Taking Care of You

Taking Care Of You

When facing family stress, it is important to take care of yourself.  You could be a parent who has learned their child has engaged in a problematic sexual behavior and/or learned that your child has been impacted or harmed by another child.  You are likely to be experiencing a large range of emotions. It is normal to feel confused, angry, guilty, ashamed, afraid, disappointed, or even in denial that this could have occurred.

As you face the next steps, it is important to take care of yourself. Think of it in this way – your child’s well being, in many ways, depends on your well-being. They look up to you, and they need you. As a caregiver of a child with problematic sexual behavior, or as a parent of a child impacted by another child’s problematic sexual behavior, or both, you are taking an essential step–learning– in helping your child and your family.

You’re not alone. There is hope!

Effective treatments are available for both the youth who initiated the problematic sexual behavior and the youth who was impacted by the problematic sexual behavior.

Develop Healthy Coping Mechanisms To Deal With Stress.

Stress can take a huge toll on your body, mind, and spirit, impacting your reactions to certain situations. Much of your child's or adolescent’s response will reflect your actions.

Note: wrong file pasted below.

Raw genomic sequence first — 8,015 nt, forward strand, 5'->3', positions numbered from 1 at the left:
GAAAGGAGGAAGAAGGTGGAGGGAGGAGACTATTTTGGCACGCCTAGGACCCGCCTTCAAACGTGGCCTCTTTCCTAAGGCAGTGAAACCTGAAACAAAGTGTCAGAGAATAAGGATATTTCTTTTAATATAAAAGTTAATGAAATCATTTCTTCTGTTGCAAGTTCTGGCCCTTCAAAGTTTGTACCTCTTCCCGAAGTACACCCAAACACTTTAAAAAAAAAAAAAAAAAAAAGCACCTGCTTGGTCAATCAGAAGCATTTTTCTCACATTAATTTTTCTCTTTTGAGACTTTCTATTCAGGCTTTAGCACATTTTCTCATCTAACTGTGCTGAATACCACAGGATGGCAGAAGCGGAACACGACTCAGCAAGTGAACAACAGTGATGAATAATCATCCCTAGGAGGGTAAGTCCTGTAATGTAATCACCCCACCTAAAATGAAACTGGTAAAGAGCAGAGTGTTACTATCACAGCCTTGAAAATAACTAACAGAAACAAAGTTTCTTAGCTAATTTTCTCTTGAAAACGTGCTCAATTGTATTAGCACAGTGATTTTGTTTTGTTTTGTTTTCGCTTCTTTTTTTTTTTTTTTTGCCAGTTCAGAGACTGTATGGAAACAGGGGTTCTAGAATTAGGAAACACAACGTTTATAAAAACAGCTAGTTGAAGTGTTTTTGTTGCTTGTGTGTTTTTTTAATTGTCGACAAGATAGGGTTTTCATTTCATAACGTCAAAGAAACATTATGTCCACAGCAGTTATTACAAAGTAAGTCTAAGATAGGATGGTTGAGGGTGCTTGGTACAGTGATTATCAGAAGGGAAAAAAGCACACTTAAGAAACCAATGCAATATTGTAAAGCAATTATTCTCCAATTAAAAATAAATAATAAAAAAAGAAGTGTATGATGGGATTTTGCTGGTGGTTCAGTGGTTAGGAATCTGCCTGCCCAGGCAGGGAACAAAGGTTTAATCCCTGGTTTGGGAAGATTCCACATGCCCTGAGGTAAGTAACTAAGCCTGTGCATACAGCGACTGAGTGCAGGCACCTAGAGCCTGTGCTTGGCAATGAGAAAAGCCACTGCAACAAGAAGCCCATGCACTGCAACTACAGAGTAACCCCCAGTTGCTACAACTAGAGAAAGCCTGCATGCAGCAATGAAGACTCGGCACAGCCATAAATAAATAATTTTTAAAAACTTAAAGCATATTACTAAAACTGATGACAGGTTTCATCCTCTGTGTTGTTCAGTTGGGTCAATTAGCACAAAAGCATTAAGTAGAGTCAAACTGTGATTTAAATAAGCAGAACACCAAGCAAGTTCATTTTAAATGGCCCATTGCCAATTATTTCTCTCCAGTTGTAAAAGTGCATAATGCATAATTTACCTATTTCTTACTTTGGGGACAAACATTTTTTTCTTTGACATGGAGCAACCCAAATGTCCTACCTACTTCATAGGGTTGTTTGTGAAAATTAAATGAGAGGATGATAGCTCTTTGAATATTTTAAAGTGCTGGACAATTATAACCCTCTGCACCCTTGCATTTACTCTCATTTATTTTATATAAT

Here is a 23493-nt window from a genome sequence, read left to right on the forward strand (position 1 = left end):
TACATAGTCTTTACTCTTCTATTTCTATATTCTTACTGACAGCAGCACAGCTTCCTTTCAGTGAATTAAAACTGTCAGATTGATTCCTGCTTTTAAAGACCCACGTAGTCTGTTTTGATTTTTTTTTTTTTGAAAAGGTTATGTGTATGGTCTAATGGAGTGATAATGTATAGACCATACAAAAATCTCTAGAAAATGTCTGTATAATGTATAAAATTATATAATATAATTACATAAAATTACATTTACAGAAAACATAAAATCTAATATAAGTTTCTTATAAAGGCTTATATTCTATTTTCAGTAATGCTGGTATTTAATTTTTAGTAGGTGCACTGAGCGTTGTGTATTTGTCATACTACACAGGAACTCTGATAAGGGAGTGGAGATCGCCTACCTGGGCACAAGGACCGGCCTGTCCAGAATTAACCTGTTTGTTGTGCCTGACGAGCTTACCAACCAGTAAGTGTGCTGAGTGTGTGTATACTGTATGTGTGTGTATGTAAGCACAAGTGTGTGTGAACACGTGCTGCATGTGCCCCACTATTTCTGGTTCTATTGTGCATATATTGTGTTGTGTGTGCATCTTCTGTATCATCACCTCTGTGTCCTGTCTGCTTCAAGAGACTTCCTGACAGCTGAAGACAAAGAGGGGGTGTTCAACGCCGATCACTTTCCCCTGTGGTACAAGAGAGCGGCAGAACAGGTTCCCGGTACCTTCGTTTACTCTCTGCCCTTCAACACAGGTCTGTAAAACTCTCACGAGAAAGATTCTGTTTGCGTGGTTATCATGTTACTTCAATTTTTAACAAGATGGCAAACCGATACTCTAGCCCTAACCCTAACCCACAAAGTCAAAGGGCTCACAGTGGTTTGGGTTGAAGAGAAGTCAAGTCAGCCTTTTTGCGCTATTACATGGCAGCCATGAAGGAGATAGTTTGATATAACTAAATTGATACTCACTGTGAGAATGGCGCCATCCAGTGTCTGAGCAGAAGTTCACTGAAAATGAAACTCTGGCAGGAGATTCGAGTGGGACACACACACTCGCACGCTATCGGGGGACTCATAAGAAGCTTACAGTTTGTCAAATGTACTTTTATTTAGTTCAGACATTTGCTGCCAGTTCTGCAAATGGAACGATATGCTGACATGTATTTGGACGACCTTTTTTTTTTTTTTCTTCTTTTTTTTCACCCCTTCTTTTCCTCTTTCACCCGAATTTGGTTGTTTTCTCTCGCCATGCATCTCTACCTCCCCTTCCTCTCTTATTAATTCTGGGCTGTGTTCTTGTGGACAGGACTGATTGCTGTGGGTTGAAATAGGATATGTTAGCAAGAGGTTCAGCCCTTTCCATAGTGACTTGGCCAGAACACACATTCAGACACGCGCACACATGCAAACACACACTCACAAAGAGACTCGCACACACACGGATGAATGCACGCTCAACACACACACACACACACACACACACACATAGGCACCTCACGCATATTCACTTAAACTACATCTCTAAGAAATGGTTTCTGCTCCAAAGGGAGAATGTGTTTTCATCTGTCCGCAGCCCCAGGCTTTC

Healthy coping includes finding ways to share feelings, calm down, and resetting physically. Deep breathing. Mindfulness. Meditation. Work out. Take a daily walk. Explore the outdoors. Spend time with friends. Practice gratitude. Set aside time for hobbies.

Visit an online mindful meditation app, there are tons of free ones online. Try a few here.

Connect with Others for Support

In a situation like this, you’re probably spending a lot of time with your child, providing necessary supervision and/or trying to make them feel safe and protected.

But make sure you spend time with adults, too. This can provide important types of support, like emotional support, connection, and even laughter to help relieve some stress.

There may be adults in your life who need to know the details of what’s happening with your family because they provide supervision of your children or because they are primary supports for you. Other adults can provide connection and support to you without needing to know all of the details.


Remind Yourself Of These Things:

Your mind may be filled with many negative thoughts, instead of ruminating on these remember these things.

The emotions you are experiencing are valid and okay. There’s not a right or wrong way to feel about what has happened. Many others have been in your shoes and felt the same way.

Youth engage in problematic sexual behavior even despite parents doing all the right things. Your child’s behavior is not your fault.

Most youth do not go on to continue to engage in problematic sexual behavior, especially after appropriate treatment.

Children can heal and go on to live happy lives and have healthy relationships.